(Long Island, N.Y.) Once the sun sets on the 2009 regular season, the current and original Giants Stadium will be as quiet as it was before it opened for business back in 1976. The country was celebrating its bicentennial and Big Blue finally had a place of their own, even if it was across the river in East Rutherford, New Jersey.
With both tenants of the building barely hanging onto playoff dreams, the likelihood of either one hosting a postseason game is slim to none. The Giants host the Carolina Panthers this week while the Jets will invite the Cincinnati Bengals on January 2 to make it official.
Tom Coughlin, for one, will miss the place. “I can remember many, many years ago before I ever got involved in professional football,” the head coach said. “Giants Stadium, I always thought, was the greatest football stadium in the world. It was always an honor, a privilege and an eye-opener to bring a college team, or whatever I was coaching, into that stadium.
“Then of course when I had the opportunity to come here as an assistant coach it was extremely meaningful to me and my family, being from New York state and having always been a fan of and been aware of and watched since the time I was a little guy, black and white TV,” he added. “Always the Giants and the (Cleveland) Browns in those days, that’s the way it was.”
Coughlin reflected on his first memory Giants Stadium, which unfortunately was not a good one. “(The) first time I ever stepped in? I can remember a couple of disappointing ones. I was at Syracuse and we played Penn State here one time and got our butts kicked. I remember lots of things. I remember when I was at Boston College and coming here with the leadership for the Big East community and sitting there in the stadium and doing interviews with people and having some of the Giants players walk by and that was pretty cool. That was kind of neat.”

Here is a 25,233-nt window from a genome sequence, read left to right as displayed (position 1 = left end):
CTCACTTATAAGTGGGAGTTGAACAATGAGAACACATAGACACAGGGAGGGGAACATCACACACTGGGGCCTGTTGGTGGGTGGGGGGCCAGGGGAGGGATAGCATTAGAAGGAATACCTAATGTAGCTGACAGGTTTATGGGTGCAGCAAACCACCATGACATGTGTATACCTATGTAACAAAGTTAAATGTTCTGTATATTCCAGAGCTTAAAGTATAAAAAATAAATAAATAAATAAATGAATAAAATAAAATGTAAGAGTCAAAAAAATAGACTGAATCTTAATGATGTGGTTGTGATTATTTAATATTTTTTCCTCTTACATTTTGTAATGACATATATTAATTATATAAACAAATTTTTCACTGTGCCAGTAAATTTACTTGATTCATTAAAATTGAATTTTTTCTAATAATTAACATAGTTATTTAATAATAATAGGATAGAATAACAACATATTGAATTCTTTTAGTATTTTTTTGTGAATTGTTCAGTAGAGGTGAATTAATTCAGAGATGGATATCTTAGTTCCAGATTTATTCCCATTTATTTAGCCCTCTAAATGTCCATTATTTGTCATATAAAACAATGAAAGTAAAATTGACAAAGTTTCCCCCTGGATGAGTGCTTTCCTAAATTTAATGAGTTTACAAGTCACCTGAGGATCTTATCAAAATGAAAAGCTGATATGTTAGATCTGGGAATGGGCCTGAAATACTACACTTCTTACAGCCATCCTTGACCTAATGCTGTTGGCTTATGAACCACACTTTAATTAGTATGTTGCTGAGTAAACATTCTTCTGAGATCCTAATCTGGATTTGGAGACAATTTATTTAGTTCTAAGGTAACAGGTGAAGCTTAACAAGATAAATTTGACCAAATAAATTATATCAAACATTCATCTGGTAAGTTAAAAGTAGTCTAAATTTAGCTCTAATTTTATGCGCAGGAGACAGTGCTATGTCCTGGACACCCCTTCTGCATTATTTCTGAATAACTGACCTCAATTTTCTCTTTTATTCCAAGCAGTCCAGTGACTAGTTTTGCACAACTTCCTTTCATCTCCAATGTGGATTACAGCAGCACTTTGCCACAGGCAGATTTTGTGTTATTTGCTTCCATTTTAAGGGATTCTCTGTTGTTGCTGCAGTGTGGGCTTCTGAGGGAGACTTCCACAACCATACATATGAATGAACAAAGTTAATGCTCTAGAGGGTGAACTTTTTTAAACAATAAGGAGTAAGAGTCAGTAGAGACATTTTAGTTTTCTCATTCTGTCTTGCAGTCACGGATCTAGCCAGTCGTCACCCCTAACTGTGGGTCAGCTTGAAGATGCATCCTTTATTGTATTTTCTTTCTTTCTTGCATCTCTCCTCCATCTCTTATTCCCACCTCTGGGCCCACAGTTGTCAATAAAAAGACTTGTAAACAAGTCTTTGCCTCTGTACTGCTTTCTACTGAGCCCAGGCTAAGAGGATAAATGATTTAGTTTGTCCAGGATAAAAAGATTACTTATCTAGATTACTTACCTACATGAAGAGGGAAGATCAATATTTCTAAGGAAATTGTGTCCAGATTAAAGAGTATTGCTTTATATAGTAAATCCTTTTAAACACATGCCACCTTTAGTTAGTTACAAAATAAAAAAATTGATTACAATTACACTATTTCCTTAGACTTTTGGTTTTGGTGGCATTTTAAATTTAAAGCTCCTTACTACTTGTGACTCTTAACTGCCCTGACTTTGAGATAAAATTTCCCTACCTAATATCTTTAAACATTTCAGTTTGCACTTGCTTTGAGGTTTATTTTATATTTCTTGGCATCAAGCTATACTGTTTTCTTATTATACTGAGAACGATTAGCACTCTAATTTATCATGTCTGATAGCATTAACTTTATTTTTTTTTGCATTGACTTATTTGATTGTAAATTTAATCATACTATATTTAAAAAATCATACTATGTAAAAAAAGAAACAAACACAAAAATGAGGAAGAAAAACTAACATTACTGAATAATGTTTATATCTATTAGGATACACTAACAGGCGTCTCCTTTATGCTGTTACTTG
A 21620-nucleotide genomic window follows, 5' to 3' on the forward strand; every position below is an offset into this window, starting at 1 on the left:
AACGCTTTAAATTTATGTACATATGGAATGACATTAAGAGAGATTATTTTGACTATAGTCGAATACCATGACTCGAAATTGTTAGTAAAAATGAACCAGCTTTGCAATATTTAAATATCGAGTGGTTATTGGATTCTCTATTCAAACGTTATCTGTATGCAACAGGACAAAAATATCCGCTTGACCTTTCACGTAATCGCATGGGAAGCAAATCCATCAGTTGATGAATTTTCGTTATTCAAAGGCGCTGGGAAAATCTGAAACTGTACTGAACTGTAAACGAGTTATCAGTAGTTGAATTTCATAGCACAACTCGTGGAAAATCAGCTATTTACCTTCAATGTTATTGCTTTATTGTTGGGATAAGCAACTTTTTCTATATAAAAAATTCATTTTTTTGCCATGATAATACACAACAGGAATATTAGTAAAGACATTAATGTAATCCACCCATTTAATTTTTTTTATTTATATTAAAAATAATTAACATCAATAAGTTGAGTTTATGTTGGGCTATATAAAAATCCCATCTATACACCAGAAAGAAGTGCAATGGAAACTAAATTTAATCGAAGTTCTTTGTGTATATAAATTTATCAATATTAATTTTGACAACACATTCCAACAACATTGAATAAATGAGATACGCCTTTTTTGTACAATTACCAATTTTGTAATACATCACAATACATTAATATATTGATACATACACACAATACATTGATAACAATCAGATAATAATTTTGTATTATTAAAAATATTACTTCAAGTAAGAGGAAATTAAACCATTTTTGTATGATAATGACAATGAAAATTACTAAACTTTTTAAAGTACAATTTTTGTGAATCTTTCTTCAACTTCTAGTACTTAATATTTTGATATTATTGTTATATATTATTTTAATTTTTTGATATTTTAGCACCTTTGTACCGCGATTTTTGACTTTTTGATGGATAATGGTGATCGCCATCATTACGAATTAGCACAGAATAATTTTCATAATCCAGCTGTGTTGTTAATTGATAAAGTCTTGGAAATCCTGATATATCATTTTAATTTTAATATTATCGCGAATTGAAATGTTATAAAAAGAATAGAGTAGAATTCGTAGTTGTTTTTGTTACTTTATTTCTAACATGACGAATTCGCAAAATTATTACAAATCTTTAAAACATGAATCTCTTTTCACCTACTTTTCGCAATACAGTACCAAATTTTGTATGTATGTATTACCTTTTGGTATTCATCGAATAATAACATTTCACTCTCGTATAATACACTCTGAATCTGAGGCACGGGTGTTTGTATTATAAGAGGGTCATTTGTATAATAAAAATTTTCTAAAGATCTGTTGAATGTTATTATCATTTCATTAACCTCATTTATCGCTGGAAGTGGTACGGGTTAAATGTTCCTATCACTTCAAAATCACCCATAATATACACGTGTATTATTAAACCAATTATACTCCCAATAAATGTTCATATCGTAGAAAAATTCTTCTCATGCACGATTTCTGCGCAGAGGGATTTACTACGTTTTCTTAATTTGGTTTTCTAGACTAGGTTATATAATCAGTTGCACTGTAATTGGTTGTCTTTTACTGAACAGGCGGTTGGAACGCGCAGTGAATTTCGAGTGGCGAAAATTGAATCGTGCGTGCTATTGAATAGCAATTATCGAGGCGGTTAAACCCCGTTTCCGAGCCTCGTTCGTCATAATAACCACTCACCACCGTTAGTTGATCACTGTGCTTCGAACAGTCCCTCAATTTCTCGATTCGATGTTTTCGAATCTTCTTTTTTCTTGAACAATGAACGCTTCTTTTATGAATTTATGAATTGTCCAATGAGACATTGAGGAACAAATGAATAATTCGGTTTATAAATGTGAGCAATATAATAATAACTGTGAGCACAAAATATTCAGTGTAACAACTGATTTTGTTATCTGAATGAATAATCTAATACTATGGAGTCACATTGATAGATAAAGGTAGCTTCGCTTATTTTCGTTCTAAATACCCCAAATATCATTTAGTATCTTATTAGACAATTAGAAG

Eli Manning may have less of a history here than his head coach, but still holds a place in his heart for the building, nonetheless. “Being the last game in Giants Stadium, it will be a special game for us knowing that we will be in a new spot next year,” the Giants quarterback said, referring to the still yet-unnamed New Meadowlands stadium built right next door. “I have only been here six years, but I have a lot of fond memories and great wins. Obviously for the fans and ownership, it’s a special game for them. You think about how many great teams and great games have been played at Giants Stadium. It will be a special day for us.”
When the Giants first entered the league in 1925, they called the Polo Grounds home. In 1956, they moved to Yankee Stadium until 1973 when then House That Ruth Built was closed for renovations. They played their first two home games in the Bronx before moving to the Yale Bowl in Connecticut, where they stayed for two years. They then moved into Shea Stadium until construction was completed on the 75,000-seat stadium by the swamp.
A more appropriate finish for the G-Men at their home would have been a playoff run, but even with that not in the cards it doesn’t take away the special memories of Giants Stadium.